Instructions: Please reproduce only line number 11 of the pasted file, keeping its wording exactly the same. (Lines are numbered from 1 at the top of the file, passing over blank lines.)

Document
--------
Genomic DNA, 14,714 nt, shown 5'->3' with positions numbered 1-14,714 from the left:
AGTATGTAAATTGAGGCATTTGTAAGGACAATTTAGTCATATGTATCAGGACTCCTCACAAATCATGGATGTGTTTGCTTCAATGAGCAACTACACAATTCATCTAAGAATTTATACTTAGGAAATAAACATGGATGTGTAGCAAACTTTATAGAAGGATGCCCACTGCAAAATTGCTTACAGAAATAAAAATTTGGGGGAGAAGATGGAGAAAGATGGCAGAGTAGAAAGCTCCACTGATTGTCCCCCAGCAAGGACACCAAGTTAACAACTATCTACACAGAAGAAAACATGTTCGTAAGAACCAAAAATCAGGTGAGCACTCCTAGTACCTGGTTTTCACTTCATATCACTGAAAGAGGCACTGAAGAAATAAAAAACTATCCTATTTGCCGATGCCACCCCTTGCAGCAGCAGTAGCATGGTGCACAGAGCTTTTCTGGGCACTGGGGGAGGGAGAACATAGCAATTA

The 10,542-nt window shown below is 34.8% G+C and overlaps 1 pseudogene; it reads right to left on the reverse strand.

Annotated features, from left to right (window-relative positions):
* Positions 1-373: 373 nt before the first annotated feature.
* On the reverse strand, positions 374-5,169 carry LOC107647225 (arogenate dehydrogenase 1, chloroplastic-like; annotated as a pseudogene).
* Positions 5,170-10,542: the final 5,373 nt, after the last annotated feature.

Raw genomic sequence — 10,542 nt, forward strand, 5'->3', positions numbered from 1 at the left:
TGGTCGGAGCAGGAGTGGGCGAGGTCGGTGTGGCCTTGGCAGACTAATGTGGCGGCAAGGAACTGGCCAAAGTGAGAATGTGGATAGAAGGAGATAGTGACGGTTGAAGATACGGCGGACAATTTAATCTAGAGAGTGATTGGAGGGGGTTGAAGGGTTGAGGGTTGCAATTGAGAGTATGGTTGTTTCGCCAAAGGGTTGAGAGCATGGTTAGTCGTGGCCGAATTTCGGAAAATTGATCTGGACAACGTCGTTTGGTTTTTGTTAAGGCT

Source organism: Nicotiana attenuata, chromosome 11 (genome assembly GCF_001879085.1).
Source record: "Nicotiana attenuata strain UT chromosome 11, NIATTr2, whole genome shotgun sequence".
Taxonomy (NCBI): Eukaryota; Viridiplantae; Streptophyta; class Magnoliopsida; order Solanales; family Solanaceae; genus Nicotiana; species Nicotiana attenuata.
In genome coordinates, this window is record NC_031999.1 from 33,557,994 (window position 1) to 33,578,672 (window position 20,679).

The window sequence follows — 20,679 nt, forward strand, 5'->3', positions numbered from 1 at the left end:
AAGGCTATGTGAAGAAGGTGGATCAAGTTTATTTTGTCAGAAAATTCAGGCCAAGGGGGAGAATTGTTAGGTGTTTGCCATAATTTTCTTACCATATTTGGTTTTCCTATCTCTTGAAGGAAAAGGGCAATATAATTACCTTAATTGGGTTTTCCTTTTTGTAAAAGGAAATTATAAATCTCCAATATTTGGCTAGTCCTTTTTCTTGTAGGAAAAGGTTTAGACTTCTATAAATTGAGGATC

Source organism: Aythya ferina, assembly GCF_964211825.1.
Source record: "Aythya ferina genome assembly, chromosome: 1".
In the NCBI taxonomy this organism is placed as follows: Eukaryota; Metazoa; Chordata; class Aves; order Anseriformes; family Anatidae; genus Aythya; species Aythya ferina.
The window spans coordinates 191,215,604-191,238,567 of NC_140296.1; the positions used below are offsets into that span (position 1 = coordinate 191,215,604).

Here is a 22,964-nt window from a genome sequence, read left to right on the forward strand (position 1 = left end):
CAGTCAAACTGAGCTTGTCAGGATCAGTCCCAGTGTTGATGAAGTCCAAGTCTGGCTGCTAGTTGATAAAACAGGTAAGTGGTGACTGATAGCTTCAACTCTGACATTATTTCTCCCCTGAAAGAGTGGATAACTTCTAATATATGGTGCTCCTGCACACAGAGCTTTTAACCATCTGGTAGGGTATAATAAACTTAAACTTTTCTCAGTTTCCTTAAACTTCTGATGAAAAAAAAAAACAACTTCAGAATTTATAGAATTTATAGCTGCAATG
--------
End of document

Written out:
Source record: "Nicotiana attenuata strain UT chromosome 11, NIATTr2, whole genome shotgun sequence".